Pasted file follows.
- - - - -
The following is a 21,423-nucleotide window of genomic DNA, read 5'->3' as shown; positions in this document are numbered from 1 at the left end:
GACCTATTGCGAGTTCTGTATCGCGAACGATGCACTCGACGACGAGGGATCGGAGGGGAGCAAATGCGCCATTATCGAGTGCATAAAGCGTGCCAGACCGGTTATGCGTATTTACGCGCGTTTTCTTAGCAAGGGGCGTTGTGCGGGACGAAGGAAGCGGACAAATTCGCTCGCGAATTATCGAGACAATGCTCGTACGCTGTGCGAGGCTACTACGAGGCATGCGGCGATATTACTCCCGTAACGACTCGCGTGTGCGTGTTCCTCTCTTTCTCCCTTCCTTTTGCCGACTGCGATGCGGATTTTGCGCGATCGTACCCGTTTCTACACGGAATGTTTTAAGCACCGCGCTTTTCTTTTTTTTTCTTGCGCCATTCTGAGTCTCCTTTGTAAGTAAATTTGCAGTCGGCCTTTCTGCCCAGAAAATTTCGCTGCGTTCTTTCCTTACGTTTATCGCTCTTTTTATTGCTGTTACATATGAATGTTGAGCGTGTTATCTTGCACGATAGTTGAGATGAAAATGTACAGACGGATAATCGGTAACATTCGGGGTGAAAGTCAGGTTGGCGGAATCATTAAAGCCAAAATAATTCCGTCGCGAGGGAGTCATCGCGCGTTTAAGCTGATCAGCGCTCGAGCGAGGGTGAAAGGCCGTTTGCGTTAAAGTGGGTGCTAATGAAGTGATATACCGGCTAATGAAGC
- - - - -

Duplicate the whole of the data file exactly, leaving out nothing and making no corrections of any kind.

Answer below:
The following is a 21,423-nucleotide window of genomic DNA, read 5'->3' as shown; positions in this document are numbered from 1 at the left end:
GACCTATTGCGAGTTCTGTATCGCGAACGATGCACTCGACGACGAGGGATCGGAGGGGAGCAAATGCGCCATTATCGAGTGCATAAAGCGTGCCAGACCGGTTATGCGTATTTACGCGCGTTTTCTTAGCAAGGGGCGTTGTGCGGGACGAAGGAAGCGGACAAATTCGCTCGCGAATTATCGAGACAATGCTCGTACGCTGTGCGAGGCTACTACGAGGCATGCGGCGATATTACTCCCGTAACGACTCGCGTGTGCGTGTTCCTCTCTTTCTCCCTTCCTTTTGCCGACTGCGATGCGGATTTTGCGCGATCGTACCCGTTTCTACACGGAATGTTTTAAGCACCGCGCTTTTCTTTTTTTTTCTTGCGCCATTCTGAGTCTCCTTTGTAAGTAAATTTGCAGTCGGCCTTTCTGCCCAGAAAATTTCGCTGCGTTCTTTCCTTACGTTTATCGCTCTTTTTATTGCTGTTACATATGAATGTTGAGCGTGTTATCTTGCACGATAGTTGAGATGAAAATGTACAGACGGATAATCGGTAACATTCGGGGTGAAAGTCAGGTTGGCGGAATCATTAAAGCCAAAATAATTCCGTCGCGAGGGAGTCATCGCGCGTTTAAGCTGATCAGCGCTCGAGCGAGGGTGAAAGGCCGTTTGCGTTAAAGTGGGTGCTAATGAAGTGATATACCGGCTAATGAAGC